Film Review: SpliceMore than a decade in the making, Vincenzo (<i>Cube</i>) Natali’s provocative sci-fi/horror tale never quite lives up to the spectacular creepiness of its premise.
In the not-too-distant future, über-geek lovers Clive Nicoli (Adrien Brody) and Elsa Cast (Sarah Polley), both brilliant genetic engineers, have heedlessly hitched their combined talents for manipulating life’s raw material to the star of multinational corporation Newstead Pharma. Yes, they’ve sold out to the man, but they’re sufficiently naïve to imagine they can get away with conducting their own little project on the company dime, boldly tinkering with what man should leave alone and creating a human/who-knows-what hybrid.
As has been the case since impetuous Victor Frankenstein stitched together a crazy quilt of human body parts and imbued them with unnatural life, the result—which Elsa dubs Dren (yes, that’s “nerd” backwards, NERD also being the acronym of the Nucleic Exchange, Research and Development project for which Clive and Elsa work)—at first appears a thing of infinite wonder, a cute little monster that resembles a mutant prairie dog crossed with The Shaggs’ unsettling imaginary pal Foot Foot. Dren is of a piece with the cute/creepy Japanese creature models Elsa and Clyde collect, except that she quickly grows into an eerie, unsettlingly sentient humanoid (Delphine Chanéac) buffeted by unruly desires she's fully capable of pursuing.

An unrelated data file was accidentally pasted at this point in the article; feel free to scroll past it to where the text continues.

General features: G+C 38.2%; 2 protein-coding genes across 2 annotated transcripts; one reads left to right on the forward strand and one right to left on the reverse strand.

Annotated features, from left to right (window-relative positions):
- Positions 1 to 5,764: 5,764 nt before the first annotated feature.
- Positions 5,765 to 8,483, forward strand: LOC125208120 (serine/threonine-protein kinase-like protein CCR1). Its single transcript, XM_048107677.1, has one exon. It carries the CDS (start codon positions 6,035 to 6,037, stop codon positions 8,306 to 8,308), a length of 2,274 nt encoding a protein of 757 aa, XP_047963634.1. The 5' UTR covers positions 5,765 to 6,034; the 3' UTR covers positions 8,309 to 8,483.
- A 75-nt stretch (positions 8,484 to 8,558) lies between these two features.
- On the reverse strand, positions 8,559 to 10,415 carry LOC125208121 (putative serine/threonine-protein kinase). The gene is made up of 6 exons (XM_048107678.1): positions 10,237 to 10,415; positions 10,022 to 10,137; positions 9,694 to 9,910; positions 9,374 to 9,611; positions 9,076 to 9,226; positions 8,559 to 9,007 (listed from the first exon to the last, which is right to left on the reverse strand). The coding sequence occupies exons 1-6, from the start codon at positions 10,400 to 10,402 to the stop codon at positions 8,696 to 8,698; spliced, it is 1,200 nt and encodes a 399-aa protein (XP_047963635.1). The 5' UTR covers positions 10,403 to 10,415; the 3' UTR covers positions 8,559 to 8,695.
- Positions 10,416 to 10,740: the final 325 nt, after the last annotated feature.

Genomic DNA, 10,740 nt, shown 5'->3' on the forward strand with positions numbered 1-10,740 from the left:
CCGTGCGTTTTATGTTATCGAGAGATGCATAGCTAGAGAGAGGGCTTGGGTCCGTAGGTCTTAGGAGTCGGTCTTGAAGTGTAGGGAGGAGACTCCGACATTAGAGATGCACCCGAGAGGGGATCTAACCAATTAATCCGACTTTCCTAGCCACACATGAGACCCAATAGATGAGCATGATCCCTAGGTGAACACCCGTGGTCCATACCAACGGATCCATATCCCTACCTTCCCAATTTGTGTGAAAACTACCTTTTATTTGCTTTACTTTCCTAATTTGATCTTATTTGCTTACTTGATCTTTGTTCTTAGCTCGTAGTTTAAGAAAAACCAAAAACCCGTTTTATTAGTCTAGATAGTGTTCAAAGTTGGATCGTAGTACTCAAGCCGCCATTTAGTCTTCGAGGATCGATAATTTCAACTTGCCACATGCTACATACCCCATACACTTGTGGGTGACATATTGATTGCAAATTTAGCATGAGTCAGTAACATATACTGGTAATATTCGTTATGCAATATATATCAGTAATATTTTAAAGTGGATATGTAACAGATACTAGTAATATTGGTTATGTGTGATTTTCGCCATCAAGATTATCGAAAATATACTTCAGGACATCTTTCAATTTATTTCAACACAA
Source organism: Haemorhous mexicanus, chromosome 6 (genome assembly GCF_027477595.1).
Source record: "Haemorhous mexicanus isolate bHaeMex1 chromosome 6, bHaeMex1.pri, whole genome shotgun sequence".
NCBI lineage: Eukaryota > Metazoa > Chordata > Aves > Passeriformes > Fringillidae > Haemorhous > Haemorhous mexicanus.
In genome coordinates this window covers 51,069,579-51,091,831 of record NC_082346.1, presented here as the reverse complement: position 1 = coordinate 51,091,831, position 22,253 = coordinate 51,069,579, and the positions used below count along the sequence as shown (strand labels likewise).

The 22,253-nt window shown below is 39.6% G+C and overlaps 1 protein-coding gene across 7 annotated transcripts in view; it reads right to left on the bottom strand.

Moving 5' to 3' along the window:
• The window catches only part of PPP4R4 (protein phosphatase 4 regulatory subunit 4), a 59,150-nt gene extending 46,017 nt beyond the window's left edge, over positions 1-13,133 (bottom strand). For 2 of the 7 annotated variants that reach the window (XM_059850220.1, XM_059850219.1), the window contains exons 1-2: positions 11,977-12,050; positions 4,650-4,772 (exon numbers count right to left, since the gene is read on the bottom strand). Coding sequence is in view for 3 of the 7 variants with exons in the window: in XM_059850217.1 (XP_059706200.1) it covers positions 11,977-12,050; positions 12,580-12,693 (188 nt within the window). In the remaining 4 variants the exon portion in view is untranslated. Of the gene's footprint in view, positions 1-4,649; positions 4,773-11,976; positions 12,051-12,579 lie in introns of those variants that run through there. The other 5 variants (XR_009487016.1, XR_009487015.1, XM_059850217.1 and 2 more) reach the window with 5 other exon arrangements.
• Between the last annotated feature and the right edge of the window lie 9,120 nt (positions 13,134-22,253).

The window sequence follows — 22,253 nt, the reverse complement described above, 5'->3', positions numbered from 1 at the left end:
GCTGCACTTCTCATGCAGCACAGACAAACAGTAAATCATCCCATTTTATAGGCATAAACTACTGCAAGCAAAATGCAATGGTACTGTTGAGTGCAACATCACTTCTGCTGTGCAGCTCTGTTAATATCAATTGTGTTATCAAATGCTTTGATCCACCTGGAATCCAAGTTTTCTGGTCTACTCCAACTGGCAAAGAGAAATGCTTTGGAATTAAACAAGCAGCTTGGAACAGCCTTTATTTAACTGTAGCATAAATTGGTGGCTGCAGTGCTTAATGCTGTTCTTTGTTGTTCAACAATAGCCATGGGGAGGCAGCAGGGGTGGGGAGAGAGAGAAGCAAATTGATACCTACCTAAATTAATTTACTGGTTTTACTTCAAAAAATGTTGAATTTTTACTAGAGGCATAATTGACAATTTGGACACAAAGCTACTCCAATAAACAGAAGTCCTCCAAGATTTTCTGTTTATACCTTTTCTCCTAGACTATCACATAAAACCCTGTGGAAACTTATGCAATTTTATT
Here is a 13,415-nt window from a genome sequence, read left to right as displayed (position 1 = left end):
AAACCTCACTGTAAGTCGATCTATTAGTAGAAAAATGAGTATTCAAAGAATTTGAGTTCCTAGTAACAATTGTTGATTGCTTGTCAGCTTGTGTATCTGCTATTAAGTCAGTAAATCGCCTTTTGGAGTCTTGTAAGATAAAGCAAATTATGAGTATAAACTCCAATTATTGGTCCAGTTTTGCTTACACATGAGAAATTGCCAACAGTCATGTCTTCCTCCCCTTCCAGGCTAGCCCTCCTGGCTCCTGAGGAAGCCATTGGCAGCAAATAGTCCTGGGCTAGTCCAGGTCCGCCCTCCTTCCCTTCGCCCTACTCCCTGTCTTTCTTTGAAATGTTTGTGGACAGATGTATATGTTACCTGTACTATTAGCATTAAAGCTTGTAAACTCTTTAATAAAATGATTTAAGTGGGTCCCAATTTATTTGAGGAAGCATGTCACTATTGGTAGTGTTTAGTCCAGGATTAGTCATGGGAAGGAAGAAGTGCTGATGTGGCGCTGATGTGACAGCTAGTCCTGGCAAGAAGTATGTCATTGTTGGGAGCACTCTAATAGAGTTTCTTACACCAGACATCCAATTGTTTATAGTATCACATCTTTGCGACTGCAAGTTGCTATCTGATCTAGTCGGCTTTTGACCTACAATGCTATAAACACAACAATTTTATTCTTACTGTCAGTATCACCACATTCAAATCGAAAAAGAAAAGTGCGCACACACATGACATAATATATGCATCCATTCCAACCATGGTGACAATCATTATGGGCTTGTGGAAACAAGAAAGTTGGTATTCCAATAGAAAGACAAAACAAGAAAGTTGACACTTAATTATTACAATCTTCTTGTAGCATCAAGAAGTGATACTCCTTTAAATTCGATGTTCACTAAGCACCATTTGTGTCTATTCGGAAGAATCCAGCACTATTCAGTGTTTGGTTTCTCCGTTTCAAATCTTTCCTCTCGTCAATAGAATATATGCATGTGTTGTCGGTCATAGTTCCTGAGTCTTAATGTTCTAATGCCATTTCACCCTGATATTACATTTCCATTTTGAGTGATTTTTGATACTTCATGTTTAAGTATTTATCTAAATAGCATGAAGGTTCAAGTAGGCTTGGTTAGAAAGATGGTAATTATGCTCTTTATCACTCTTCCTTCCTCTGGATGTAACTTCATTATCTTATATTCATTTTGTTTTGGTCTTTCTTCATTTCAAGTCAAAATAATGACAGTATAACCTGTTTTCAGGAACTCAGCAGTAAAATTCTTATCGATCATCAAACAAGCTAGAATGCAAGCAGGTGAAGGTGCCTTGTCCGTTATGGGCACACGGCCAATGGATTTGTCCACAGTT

At its heart, Vincenzo Natali’s Splice is one in a long line of horror tales about the monstrosity of parenthood, motherhood in particular: It’s no coincidence that Elsa, the traumatized product of mad, bad mothering, shudders at the idea of bearing her own biological children but bonds ferociously with the artificially conceived Dren. Elsa and Clive’s, shall we say, complicated relationship with their unnatural offspring is both grotesquely funny and subtly unnerving until it becomes flat-out horrifying.
But despite the film’s overripe psychological underpinnings (to say more would spoil some of the plot’s more baroque twists) and frank debt to Frankenstein, which starts with the main characters’ names (Colin Clive played Dr. Frankenstein in the classic 1931 film, while Elsa Lanchester was his monster’s bride in the sequel), Splice is ultimately all sexed up with no place to go. There's an awful lot of wheel-spinning between the set-up and the admirably restrained climax, and it's hard not to wish that the movie's middle were as compelling as its beginning and its end.